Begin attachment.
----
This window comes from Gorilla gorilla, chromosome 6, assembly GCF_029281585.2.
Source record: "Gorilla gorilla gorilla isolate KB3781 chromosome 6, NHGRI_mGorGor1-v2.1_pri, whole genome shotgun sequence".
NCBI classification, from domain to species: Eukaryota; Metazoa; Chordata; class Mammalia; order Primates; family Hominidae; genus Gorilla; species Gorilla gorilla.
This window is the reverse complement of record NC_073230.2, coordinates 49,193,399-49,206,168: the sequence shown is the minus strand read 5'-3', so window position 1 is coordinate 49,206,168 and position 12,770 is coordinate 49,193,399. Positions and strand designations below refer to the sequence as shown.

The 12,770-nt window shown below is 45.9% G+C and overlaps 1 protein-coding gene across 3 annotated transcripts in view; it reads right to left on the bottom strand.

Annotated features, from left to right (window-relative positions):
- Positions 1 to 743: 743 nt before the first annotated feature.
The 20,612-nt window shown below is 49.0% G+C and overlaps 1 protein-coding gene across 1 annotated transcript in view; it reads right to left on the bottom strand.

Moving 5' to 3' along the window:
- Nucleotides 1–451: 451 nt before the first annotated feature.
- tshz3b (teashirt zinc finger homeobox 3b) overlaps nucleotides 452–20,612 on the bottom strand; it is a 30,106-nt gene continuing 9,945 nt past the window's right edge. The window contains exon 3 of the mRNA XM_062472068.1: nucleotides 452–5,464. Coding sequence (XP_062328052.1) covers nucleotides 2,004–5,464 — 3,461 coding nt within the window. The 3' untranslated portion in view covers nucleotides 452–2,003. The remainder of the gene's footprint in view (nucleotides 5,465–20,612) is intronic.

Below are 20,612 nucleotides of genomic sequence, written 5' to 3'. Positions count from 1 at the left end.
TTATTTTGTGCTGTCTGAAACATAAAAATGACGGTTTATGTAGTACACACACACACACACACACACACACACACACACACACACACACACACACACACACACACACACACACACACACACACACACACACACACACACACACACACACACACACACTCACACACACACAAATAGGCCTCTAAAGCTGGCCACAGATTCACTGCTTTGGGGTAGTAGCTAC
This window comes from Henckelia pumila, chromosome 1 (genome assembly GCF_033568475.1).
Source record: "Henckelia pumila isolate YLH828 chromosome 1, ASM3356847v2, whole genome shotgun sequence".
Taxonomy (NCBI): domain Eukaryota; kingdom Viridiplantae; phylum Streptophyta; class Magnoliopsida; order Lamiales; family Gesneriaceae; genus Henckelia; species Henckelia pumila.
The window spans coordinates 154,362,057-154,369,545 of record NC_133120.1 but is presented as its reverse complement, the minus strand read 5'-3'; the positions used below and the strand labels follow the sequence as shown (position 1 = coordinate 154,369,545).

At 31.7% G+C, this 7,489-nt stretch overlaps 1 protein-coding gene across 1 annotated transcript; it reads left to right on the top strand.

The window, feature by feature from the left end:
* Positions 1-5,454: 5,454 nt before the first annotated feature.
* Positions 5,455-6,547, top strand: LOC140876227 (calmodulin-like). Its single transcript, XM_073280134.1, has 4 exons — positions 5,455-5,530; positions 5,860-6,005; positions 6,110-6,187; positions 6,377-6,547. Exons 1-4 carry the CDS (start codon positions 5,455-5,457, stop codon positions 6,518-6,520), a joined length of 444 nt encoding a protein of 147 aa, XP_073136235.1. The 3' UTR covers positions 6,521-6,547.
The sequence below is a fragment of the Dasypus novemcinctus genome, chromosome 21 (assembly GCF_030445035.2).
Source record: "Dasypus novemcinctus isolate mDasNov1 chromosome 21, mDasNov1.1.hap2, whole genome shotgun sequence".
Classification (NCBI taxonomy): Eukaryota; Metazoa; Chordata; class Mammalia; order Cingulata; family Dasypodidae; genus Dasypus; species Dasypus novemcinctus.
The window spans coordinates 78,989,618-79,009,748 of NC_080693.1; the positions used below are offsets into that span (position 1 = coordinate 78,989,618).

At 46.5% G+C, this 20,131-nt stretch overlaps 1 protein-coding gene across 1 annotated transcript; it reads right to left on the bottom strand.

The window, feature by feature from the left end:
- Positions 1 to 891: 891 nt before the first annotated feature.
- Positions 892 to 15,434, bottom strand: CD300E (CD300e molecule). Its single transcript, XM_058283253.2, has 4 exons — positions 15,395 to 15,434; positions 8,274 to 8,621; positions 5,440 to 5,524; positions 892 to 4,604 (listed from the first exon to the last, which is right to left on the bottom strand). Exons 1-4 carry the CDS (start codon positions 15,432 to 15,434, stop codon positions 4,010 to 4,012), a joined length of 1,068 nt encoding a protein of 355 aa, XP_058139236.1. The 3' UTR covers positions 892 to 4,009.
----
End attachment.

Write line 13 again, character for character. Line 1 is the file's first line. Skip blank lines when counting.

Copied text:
TTATTTTGTGCTGTCTGAAACATAAAAATGACGGTTTATGTAGTACACACACACACACACACACACACACACACACACACACACACACACACACACACACACACACACACACACACACACACACACACACACACACACACACACACACACACACACTCACACACACACAAATAGGCCTCTAAAGCTGGCCACAGATTCACTGCTTTGGGGTAGTAGCTAC